JACKSON, Miss. (Jan. 18, 2018) – Two bills introduced in the Mississippi House would chip away at federal marijuana prohibition. One bill would legalize medical marijuana while the other would legalize recreational marijuana. Passage into law would take a step toward nullifying federal cannabis prohibition in effect in the state.

Rep. Joel Bomgar (R-Madison) introduced House Bill 391 (HB391) to legalize medical marijuana on Jan. 5 while Rep. Omeria Scott (D-Laurel) introduced House Bill 474 (HB474) to legalize recreational marijuana on Jan. 8.

Under HB391, medical marijuana would be provided to individuals with “cancer, glaucoma, spastic quadriplegia, positive status for human immunodeficiency virus (HIV), acquired immune deficiency syndrome (AIDS), seizures, amyotrophic lateral sclerosis (ALS), Crohn’s disease, multiple sclerosis, ulcerative colitis, intractable pain, or any other serious medical condition or its treatment added by the [state]” from dispensaries or caregivers under the following regulations:

(1) A qualifying patient who possesses a valid registry identification card is not subject to arrest, prosecution, or penalty in any manner, or denial of any right or privilege, including any civil penalty or disciplinary action by a court or occupational or professional licensing board or bureau for:

(a) Possession, transportation, or use of marijuana under this act, if the cardholder does not possess more than the allowable amount of marijuana;

(b) Transferring marijuana to a testing facility for testing; or

(c) Compensating a dispensary for goods or services provided.

HB474 would create a tax-and-regulate system for marijuana in a framework that is similar to what has been implemented in Colorado and other states. After being approved by the state, marijuana retail operations would be required to pay “a tax equal to seven percent (7%) of the gross proceeds of the retail sales of the business” as well as other applicable sales taxes and local taxes. Purchasers of the legal marijuana would have to be 21 years or older.

Despite the federal prohibition on marijuana, measures such as HB391 and HB474 remain perfectly constitutional, and the feds can do little if anything to stop them in practice.


Under the Controlled Substances Act (CSA) passed in 1970, the feds maintain complete prohibition of cannabis. Of course, the federal government lacks any constitutional authority to ban or regulate marijuana within the borders of a state, despite the opinion of the politically connected lawyers on the Supreme Court. If you doubt this, ask yourself why it took a constitutional amendment to institute federal alcohol prohibition.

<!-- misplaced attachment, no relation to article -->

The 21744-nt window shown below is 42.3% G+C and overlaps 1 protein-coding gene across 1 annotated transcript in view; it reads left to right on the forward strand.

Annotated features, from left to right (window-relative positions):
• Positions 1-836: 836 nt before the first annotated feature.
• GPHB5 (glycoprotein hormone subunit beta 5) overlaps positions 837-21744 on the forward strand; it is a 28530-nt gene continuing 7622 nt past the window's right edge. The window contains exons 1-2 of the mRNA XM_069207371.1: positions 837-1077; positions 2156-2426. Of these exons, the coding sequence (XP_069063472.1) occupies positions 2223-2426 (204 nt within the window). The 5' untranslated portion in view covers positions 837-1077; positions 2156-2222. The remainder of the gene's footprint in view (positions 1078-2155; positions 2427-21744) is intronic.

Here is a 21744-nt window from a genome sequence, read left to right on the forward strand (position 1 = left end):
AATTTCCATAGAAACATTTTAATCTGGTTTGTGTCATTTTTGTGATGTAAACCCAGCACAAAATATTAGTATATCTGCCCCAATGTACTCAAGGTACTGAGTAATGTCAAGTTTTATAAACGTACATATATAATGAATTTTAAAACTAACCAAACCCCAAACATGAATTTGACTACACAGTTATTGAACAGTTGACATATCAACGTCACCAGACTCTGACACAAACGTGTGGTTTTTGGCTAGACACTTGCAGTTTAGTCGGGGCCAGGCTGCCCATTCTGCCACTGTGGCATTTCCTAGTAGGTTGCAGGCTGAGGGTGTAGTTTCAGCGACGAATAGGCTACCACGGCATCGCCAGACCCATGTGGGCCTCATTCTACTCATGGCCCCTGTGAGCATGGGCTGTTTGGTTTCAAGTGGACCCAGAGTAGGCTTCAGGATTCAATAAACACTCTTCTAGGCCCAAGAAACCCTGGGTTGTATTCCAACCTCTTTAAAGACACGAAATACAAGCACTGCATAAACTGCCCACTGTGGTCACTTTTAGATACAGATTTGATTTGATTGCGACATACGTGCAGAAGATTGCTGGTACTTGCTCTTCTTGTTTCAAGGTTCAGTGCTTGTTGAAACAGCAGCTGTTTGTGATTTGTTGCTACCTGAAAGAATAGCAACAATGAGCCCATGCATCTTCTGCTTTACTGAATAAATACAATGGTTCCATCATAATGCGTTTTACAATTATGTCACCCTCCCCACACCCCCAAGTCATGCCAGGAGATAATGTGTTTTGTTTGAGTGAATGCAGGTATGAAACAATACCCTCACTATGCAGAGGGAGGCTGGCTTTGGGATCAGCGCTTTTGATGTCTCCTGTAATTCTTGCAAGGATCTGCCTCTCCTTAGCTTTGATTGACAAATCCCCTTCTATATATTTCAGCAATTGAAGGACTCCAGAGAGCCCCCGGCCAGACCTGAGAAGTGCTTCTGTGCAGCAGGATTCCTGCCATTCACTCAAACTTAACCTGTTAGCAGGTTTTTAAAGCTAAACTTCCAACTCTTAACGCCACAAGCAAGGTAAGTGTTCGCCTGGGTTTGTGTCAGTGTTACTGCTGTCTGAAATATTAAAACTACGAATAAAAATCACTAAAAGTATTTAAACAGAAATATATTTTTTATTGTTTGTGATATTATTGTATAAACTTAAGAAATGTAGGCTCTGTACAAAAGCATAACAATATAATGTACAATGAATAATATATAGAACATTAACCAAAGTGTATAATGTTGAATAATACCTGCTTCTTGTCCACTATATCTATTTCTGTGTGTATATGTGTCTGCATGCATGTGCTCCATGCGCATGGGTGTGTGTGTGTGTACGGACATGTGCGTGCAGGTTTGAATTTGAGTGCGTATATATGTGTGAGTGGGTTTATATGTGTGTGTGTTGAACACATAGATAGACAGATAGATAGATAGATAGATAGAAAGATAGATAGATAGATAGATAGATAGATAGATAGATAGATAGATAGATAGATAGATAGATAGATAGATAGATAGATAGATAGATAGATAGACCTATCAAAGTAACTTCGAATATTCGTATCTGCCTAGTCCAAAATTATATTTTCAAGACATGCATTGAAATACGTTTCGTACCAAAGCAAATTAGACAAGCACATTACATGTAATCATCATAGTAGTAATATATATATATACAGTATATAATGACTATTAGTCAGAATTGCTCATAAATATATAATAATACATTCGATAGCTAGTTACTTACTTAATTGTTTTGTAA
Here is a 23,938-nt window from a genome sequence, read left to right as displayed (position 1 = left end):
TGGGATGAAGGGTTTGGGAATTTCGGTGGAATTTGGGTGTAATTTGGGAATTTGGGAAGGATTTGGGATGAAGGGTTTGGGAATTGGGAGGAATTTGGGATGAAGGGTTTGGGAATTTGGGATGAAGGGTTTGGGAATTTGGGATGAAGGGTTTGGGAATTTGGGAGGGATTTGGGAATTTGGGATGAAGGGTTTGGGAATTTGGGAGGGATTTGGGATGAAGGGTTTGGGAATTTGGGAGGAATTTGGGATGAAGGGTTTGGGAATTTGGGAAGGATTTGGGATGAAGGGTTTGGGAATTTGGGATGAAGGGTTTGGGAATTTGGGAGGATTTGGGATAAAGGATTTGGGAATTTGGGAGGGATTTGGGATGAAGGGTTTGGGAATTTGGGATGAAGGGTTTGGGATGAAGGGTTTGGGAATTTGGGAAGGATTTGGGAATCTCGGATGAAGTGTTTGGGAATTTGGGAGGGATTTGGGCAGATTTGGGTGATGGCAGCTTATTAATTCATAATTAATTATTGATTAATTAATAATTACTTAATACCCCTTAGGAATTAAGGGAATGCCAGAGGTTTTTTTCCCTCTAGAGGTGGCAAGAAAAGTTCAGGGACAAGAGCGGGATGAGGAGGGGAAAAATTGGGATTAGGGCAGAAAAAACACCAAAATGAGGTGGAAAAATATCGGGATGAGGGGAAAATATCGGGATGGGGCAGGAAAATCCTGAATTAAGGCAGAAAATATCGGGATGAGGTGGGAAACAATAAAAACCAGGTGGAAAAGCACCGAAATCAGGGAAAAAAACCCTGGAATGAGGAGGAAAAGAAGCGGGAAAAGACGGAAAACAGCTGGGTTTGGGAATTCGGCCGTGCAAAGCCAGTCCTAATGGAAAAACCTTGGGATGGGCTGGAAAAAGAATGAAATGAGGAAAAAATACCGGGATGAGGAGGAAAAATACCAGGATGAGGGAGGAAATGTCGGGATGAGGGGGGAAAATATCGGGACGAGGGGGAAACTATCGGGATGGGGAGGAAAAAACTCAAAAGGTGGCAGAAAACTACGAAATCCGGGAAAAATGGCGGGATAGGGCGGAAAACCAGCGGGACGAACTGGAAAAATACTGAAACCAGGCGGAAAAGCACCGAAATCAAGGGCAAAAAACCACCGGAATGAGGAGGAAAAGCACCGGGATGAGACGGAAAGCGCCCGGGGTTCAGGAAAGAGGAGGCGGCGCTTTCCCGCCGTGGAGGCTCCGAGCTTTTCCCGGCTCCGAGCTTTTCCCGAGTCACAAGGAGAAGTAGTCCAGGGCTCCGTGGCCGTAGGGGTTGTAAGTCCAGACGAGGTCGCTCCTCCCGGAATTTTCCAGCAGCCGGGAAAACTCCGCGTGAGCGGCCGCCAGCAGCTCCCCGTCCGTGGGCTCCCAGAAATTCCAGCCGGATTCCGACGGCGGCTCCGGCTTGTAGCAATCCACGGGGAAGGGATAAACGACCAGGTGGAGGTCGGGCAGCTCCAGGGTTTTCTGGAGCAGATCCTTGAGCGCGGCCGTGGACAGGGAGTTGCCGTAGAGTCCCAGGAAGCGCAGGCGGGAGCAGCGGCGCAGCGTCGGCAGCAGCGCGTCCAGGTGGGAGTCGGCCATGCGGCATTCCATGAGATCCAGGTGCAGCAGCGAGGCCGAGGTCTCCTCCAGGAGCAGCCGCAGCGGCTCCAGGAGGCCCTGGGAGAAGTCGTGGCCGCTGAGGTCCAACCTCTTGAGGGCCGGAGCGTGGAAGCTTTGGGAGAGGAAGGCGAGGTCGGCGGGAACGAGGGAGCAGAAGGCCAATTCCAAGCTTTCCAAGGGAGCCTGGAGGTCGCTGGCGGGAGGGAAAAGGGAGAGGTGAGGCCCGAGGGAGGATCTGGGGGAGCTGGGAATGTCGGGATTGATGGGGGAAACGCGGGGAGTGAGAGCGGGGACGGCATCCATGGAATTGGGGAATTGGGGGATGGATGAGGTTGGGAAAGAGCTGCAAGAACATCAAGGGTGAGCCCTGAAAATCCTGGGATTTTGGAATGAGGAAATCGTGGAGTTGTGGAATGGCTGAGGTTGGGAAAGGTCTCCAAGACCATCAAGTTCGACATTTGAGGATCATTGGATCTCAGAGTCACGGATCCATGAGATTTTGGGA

FBI statistics show that law enforcement makes approximately 99 of 100 marijuana arrests under state, not federal law. By easing criminal penalties, Mississippi would sweep away some of the basis for 99 percent of marijuana arrests.

Furthermore, figures indicate it would take 40 percent of the DEA’s yearly-budget just to investigate and raid all of the dispensaries in Los Angeles – a single city in a single state. That doesn’t include the cost of prosecution. The lesson? The feds lack the resources to enforce marijuana prohibition without state assistance.

Passage of HB391 and HB474 would begin to erode federal prohibition and that the first step toward nullifying it in practice in the state.


Colorado, Washington state, Oregon and Alaska were the first states to legalized recreational cannabis, with California, Nevada, Maine and Massachusetts joining them after ballot initiatives in favor of legalization were passed in those states in November 2016.

With more than two-dozen states allowing cannabis for medical use as well, the feds find themselves in a position where they simply can’t enforce prohibition anymore.

“The lesson here is pretty straightforward. When enough people say, ‘No!’ to the federal government, and enough states pass laws backing those people up, there’s not much the feds can do to shove their so-called laws, regulations or mandates down our throats,” Tenth Amendment Center founder and executive director Michael Boldin said.


HB391 and HB474 must pass the House Drug Policy Committee before they can advance further through the legislative process.

The 10th Amendment

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